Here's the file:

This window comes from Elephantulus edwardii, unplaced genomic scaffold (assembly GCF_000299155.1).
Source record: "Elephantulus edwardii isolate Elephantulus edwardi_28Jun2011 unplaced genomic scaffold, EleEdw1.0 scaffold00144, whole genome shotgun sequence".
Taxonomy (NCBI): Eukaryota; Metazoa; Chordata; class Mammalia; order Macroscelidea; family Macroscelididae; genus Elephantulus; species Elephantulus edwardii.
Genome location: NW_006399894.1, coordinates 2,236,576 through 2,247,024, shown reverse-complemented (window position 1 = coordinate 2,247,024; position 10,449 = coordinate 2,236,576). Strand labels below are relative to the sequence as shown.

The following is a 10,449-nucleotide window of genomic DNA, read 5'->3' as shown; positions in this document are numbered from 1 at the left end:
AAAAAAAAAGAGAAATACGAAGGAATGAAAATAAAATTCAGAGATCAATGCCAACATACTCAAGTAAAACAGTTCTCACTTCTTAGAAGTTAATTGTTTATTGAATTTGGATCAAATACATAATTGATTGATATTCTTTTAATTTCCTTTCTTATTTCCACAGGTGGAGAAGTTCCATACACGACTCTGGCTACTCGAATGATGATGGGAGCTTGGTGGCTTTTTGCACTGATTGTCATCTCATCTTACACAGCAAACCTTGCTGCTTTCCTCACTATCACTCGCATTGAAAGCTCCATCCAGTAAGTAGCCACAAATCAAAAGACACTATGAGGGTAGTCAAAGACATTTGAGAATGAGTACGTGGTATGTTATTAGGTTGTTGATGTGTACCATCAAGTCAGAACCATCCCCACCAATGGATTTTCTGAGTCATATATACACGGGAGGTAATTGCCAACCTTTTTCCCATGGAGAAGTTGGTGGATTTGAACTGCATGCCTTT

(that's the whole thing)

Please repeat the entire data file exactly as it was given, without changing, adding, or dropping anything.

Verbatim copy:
This window comes from Elephantulus edwardii, unplaced genomic scaffold (assembly GCF_000299155.1).
Source record: "Elephantulus edwardii isolate Elephantulus edwardi_28Jun2011 unplaced genomic scaffold, EleEdw1.0 scaffold00144, whole genome shotgun sequence".
Taxonomy (NCBI): Eukaryota; Metazoa; Chordata; class Mammalia; order Macroscelidea; family Macroscelididae; genus Elephantulus; species Elephantulus edwardii.
Genome location: NW_006399894.1, coordinates 2,236,576 through 2,247,024, shown reverse-complemented (window position 1 = coordinate 2,247,024; position 10,449 = coordinate 2,236,576). Strand labels below are relative to the sequence as shown.

The following is a 10,449-nucleotide window of genomic DNA, read 5'->3' as shown; positions in this document are numbered from 1 at the left end:
AAAAAAAAAGAGAAATACGAAGGAATGAAAATAAAATTCAGAGATCAATGCCAACATACTCAAGTAAAACAGTTCTCACTTCTTAGAAGTTAATTGTTTATTGAATTTGGATCAAATACATAATTGATTGATATTCTTTTAATTTCCTTTCTTATTTCCACAGGTGGAGAAGTTCCATACACGACTCTGGCTACTCGAATGATGATGGGAGCTTGGTGGCTTTTTGCACTGATTGTCATCTCATCTTACACAGCAAACCTTGCTGCTTTCCTCACTATCACTCGCATTGAAAGCTCCATCCAGTAAGTAGCCACAAATCAAAAGACACTATGAGGGTAGTCAAAGACATTTGAGAATGAGTACGTGGTATGTTATTAGGTTGTTGATGTGTACCATCAAGTCAGAACCATCCCCACCAATGGATTTTCTGAGTCATATATACACGGGAGGTAATTGCCAACCTTTTTCCCATGGAGAAGTTGGTGGATTTGAACTGCATGCCTTT